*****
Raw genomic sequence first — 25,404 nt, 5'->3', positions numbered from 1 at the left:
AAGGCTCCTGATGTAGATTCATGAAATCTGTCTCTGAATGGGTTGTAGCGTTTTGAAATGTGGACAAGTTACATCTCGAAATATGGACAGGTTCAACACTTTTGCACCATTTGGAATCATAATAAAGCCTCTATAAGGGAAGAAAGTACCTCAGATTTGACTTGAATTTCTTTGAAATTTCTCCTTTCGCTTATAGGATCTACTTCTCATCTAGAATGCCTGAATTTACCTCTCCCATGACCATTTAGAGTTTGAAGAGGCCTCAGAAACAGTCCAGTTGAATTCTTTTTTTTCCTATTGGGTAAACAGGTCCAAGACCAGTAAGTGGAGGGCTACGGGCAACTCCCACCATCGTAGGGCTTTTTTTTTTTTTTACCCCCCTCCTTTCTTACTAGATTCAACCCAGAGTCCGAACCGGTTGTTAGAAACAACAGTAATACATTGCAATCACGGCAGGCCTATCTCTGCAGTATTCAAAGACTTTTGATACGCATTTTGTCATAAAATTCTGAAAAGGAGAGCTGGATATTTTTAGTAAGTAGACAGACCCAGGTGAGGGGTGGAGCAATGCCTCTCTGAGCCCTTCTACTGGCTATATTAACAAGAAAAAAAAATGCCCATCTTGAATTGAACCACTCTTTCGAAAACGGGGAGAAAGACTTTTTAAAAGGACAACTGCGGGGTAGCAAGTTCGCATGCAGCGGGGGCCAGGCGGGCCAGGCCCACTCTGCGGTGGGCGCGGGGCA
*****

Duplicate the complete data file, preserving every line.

Raw genomic sequence first — 25,404 nt, 5'->3', positions numbered from 1 at the left:
AAGGCTCCTGATGTAGATTCATGAAATCTGTCTCTGAATGGGTTGTAGCGTTTTGAAATGTGGACAAGTTACATCTCGAAATATGGACAGGTTCAACACTTTTGCACCATTTGGAATCATAATAAAGCCTCTATAAGGGAAGAAAGTACCTCAGATTTGACTTGAATTTCTTTGAAATTTCTCCTTTCGCTTATAGGATCTACTTCTCATCTAGAATGCCTGAATTTACCTCTCCCATGACCATTTAGAGTTTGAAGAGGCCTCAGAAACAGTCCAGTTGAATTCTTTTTTTTCCTATTGGGTAAACAGGTCCAAGACCAGTAAGTGGAGGGCTACGGGCAACTCCCACCATCGTAGGGCTTTTTTTTTTTTTTACCCCCCTCCTTTCTTACTAGATTCAACCCAGAGTCCGAACCGGTTGTTAGAAACAACAGTAATACATTGCAATCACGGCAGGCCTATCTCTGCAGTATTCAAAGACTTTTGATACGCATTTTGTCATAAAATTCTGAAAAGGAGAGCTGGATATTTTTAGTAAGTAGACAGACCCAGGTGAGGGGTGGAGCAATGCCTCTCTGAGCCCTTCTACTGGCTATATTAACAAGAAAAAAAAATGCCCATCTTGAATTGAACCACTCTTTCGAAAACGGGGAGAAAGACTTTTTAAAAGGACAACTGCGGGGTAGCAAGTTCGCATGCAGCGGGGGCCAGGCGGGCCAGGCCCACTCTGCGGTGGGCGCGGGGCA